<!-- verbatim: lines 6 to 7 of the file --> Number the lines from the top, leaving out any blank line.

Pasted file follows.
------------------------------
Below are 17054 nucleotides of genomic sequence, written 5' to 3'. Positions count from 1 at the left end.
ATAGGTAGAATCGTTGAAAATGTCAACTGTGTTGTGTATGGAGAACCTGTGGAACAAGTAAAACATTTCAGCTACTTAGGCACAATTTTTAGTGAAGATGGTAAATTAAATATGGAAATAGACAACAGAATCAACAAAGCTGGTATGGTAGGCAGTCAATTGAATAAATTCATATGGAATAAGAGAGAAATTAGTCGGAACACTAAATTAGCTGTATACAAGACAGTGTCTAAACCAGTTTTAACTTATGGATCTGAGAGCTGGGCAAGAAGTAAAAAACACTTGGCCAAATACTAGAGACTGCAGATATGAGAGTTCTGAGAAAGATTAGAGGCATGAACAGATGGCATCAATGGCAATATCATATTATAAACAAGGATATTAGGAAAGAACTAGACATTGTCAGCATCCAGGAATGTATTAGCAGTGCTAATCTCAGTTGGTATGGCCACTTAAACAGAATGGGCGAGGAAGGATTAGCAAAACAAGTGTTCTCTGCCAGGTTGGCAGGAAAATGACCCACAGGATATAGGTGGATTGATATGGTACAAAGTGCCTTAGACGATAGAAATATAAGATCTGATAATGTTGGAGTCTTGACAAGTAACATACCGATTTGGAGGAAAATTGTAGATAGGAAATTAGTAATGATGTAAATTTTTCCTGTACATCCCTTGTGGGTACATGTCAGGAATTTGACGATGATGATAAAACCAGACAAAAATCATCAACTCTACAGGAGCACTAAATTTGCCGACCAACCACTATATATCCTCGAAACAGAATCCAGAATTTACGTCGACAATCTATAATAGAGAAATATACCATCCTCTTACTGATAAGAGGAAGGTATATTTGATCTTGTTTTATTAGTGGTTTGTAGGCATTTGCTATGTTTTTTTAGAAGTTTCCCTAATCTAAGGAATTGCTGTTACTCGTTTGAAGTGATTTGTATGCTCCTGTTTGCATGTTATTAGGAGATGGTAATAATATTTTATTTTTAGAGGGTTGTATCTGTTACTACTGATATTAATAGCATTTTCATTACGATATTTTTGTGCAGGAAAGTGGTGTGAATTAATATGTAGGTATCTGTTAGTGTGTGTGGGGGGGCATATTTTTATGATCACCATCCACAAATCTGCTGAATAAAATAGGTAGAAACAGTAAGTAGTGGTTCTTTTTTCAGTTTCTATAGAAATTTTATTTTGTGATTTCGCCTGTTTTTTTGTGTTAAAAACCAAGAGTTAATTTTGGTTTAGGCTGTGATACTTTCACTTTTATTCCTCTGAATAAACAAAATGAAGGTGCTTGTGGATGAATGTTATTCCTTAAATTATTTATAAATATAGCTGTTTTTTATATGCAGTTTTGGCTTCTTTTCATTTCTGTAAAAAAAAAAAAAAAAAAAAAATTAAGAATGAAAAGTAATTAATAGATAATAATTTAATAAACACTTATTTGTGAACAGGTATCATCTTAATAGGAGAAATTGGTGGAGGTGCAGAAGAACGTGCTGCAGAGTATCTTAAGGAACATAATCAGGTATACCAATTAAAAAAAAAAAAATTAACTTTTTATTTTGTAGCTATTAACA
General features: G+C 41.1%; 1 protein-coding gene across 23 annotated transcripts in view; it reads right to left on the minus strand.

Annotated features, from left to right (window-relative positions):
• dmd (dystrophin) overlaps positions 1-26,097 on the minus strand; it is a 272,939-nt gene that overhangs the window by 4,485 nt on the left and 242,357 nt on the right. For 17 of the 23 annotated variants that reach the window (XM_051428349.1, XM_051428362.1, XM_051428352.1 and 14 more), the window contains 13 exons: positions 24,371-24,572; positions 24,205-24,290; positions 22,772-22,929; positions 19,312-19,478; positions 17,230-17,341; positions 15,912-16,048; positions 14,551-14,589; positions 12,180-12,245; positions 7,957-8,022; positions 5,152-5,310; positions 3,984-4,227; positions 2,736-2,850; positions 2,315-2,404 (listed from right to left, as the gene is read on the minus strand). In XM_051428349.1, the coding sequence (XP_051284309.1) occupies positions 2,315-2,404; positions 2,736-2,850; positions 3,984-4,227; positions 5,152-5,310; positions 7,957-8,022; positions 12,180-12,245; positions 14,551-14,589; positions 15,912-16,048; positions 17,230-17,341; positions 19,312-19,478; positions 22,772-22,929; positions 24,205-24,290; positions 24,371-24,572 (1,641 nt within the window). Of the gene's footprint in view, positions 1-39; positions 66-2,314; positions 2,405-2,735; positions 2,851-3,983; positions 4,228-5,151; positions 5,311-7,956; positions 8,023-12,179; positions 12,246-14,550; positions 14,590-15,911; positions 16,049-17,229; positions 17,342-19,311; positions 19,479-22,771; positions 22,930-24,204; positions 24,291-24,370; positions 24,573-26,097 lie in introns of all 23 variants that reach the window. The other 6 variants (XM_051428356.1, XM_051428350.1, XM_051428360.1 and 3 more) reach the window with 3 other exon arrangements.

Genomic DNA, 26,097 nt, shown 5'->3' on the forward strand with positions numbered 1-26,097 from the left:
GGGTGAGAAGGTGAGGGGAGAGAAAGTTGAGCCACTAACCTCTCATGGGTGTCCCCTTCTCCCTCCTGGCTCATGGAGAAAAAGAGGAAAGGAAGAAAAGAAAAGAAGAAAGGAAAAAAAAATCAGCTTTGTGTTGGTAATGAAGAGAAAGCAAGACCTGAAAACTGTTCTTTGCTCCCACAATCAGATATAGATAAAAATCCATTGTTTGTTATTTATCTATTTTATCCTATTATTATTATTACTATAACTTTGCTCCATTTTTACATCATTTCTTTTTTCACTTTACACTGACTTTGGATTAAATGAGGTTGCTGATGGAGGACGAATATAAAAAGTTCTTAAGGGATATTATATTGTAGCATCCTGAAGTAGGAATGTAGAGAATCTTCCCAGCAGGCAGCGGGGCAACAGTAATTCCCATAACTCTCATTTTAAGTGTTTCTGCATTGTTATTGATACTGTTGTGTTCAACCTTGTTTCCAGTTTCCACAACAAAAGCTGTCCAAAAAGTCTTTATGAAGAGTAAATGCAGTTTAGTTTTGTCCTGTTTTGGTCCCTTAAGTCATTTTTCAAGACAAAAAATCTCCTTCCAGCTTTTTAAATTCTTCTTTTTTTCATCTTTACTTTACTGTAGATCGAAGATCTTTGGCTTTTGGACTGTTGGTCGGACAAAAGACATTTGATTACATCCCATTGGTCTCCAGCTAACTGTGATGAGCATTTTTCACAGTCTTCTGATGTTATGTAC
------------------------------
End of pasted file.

Genomic DNA, 26,097 nt, shown 5'->3' on the forward strand with positions numbered 1-26,097 from the left:
GGGTGAGAAGGTGAGGGGAGAGAAAGTTGAGCCACTAACCTCTCATGGGTGTCCCCTTCTCCCTCCTGGCTCATGGAGAAAAAGAGGAAAGGAAGAAAAGAAAAGAAGAAAGGAAAAAAAAATCAGCTTTGTGTTGGTAATGAAGAGAAAGCAAGACCTGAAAACTGTTCTTTGCTCCCACAATCAGATATAGATAAAAATCCATTGTTTGTTATTTATCTATTTTATCCTATTATTATTATTACTATAACTTTGCTCCATTTTTACATCATTTCTTTTTTCACTTTACACTGACTTTGGATTAAATGAGGTTGCTGATGGAGGACGAATATAAAAAGTTCTTAAGGGATATTATATTGTAGCATCCTGAAGTAGGAATGTAGAGAATCTTCCCAGCAGGCAGCGGGGCAACAGTAATTCCCATAACTCTCATTTTAAGTGTTTCTGCATTGTTATTGATACTGTTGTGTTCAACCTTGTTTCCAGTTTCCACAACAAAAGCTGTCCAAAAAGTCTTTATGAAGAGTAAATGCAGTTTAGTTTTGTCCTGTTTTGGTCCCTTAAGTCATTTTTCAAGACAAAAAATCTCCTTCCAGCTTTTTAAATTCTTCTTTTTTTCATCTTTACTTTACTGTAGATCGAAGATCTTTGGCTTTTGGACTGTTGGTCGGACAAAAGACATTTGATTACATCCCATTGGTCTCCAGCTAACTGTGATGAGCATTTTTCACAGTCTTCTGATGTTATGTAC